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Arms and the Man (first performed in 1894) is an early and buoyant work of Shaw’s, mercifully short compared to some of the later heavyweight plays. First performed in 1894, its Balkan setting and anti-war thrust have a special pertinence today. For all his famously detailed stage directions and character notes, which read like novels, the plays serve up some problems when it comes to performance and are in danger of deflating like hot-air balloons if certain procedures are not followed. A Shavian adherent would argue that this would not happen if the author’s instructions were faithfully carried out; but directors and actors are justly determined to cast aside hundred-year old strait-jackets. Unfortunately, there doesn’t seem to be a choice with Shaw. His plays aren’t organically constructed. There is nothing elliptical about them and no theatrical ambivalence to exploit: the dialogue leaves nothing to chance. It is more like conversation in a book, and relies totally on the actors’ skill to make us believe a real person is speaking. Unlike his contemporary, Wilde, he doesn’t write lines that have to be said straight in order to work. Embellish already gilded Wilde at your peril, but at all costs colour Shavian wit and narrative in the shades the author’s given you and do so with élan.
One of the alarming things about the rising Timothy Sheader’s disappointing production is his reliance on physical humour and laboured bits of business to get the laughs. What is the point of all Shaw’s witty lines and playful conceits? The actors ignore them. They are a perversely cast group. At first sight and sound there’s no distinction between romantic Raina and Louka, the girl with a soul above her station, and none between the two soldiers, the would-be Byronic hero and the business-like tactician. Rachel Ferjani’s confident and constantly wriggling Raina has not an atom of romance or poetic yearning in her. Yes, Raina is calculating to the point that she listens at doors to time her entrances to maximum effect, but at the dream-like opening to the play she believes in her romantic vision of the world, and we have to believe in her. This Raina is never truly delighted by the romantic adventures that suddenly befall her; she never assumes the thrilling voice remarked on by Bluntschli or carefully studied expressions of noble emotions, and doesn’t give us a glimpse of Raina’s redeeming sense of humour. She and Sergius (Sam Callis) should charm and delight us in the absurdity of their operatic affectations. Instead, she’s an irritating spoilt minx and he’s just plain dull. There is no sign on the stage of Shaw’s narcissistic comic creation. He is interchangeable with Barnaby Kay’s Bluntschli; Shaw’s confection of the chocolate cream soldier is turned to mush.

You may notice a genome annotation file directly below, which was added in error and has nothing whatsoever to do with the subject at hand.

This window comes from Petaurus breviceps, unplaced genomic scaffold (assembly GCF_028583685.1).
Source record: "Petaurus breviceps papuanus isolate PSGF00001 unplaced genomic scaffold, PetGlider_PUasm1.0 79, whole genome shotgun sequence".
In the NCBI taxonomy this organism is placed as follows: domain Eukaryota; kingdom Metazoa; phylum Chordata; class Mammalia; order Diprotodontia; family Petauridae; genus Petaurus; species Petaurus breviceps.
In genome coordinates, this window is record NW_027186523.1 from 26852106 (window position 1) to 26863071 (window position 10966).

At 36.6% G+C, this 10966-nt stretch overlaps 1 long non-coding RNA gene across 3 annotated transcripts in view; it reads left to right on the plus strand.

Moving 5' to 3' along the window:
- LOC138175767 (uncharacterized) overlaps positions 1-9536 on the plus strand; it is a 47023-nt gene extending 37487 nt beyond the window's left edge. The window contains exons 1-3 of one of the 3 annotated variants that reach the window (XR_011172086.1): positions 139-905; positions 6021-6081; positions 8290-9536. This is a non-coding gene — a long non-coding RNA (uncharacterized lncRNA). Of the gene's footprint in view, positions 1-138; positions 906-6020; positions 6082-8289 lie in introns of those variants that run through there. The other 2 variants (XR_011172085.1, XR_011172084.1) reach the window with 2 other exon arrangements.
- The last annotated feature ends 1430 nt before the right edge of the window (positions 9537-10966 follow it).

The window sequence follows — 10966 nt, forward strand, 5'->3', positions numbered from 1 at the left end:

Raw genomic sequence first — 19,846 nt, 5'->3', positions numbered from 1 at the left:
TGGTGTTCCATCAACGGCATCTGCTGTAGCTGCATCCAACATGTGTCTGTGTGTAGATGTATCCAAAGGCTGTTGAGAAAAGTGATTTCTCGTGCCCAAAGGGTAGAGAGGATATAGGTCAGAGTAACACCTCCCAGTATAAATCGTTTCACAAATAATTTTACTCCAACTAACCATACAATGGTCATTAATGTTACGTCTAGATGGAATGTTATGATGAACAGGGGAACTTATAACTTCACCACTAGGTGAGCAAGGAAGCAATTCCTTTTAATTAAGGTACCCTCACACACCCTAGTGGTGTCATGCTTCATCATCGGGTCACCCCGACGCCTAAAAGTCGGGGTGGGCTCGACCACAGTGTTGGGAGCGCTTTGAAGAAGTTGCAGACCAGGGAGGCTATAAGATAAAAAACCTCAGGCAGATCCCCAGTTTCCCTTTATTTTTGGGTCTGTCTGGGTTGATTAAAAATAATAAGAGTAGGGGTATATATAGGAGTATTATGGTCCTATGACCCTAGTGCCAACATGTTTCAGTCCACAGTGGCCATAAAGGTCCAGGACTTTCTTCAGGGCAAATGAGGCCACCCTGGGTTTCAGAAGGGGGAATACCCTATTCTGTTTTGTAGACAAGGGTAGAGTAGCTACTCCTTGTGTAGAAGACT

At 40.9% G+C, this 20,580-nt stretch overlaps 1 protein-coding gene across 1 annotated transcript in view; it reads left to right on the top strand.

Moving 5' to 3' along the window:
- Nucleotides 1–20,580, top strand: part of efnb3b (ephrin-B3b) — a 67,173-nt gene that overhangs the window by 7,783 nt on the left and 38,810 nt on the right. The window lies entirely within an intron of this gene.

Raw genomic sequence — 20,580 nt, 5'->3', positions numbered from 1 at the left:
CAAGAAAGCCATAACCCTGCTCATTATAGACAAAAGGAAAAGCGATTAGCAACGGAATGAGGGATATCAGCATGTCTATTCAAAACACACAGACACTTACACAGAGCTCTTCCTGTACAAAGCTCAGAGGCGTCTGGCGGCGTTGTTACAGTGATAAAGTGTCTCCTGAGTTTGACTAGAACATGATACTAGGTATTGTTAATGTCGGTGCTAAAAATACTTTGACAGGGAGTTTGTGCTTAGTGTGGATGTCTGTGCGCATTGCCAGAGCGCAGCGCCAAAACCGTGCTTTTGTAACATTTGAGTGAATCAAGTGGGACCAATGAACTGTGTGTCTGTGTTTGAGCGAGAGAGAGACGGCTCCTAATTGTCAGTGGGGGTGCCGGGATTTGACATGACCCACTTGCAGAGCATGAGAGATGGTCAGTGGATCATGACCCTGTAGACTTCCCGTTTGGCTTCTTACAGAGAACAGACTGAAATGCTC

Mali Harries turns Louka’s passionate rebelliousness into pettishness. Her calls for equality spring entirely from selfishness rather than reforming ardour. Shaw’s characters are inescapably mouthpieces for his ideas, and they have to be played with generosity of spirit and intimations of intellect if the ideas are to be taken seriously. Instead, we watch a rather dreary but more than usually gaudily dressed middle-class sit-com. Gwen Taylor and Duncan Preston fit cosily into this rendering, as a cheerfully likeable mum and dad, minus Catherine’s fierce mountain farmer’s stock pride and Petkoff’s ingenuous simplicity, and have some fun with Catherine’s social pretensions.
Everywhere, the sharpness of Shaw’s observations of character and social status is blurred. The twin lights of comedy and polemic are never ignited. Everything merges into the dense purple background of Robert Jones’s set. But it would be unfair to omit a qualifying statement. I may have watched unamused and unmoved, but for the majority of the audience Sheader and his cast were doing something right. Or maybe the play won through more than I thought. The audience was delighted with it, and to entertain, after all, is the main purpose and justification of theatre. How much more satisfying, then, if the Touring Partnership were to bring greater and better revivals to such eager audiences in the future.
C J Sheridan © October 2003
Originally published on R&V 02-10-03
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